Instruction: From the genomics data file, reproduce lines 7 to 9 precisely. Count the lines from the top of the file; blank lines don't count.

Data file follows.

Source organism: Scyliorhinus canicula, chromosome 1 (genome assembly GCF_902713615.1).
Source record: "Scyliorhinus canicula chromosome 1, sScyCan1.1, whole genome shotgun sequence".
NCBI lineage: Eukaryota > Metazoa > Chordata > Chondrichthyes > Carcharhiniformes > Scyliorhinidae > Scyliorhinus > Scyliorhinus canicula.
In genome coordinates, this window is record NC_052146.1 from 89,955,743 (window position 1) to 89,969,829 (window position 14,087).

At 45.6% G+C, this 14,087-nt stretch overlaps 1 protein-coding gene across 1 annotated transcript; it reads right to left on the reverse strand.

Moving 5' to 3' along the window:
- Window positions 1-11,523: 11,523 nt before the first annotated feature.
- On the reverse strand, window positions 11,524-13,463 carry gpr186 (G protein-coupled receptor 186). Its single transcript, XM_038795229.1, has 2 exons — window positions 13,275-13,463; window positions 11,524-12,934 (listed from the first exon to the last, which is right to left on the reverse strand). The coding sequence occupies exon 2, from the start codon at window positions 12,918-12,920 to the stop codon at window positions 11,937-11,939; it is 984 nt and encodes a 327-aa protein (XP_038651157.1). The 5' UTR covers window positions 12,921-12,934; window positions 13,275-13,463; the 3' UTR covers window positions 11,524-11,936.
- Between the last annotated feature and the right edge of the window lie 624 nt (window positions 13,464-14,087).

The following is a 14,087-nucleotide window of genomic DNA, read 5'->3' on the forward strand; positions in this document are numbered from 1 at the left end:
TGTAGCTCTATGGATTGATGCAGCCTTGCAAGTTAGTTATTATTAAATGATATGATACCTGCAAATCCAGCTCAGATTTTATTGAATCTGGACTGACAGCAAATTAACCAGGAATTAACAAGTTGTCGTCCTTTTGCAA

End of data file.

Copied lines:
- Window positions 1-11,523: 11,523 nt before the first annotated feature.
- On the reverse strand, window positions 11,524-13,463 carry gpr186 (G protein-coupled receptor 186). Its single transcript, XM_038795229.1, has 2 exons — window positions 13,275-13,463; window positions 11,524-12,934 (listed from the first exon to the last, which is right to left on the reverse strand). The coding sequence occupies exon 2, from the start codon at window positions 12,918-12,920 to the stop codon at window positions 11,937-11,939; it is 984 nt and encodes a 327-aa protein (XP_038651157.1). The 5' UTR covers window positions 12,921-12,934; window positions 13,275-13,463; the 3' UTR covers window positions 11,524-11,936.
- Between the last annotated feature and the right edge of the window lie 624 nt (window positions 13,464-14,087).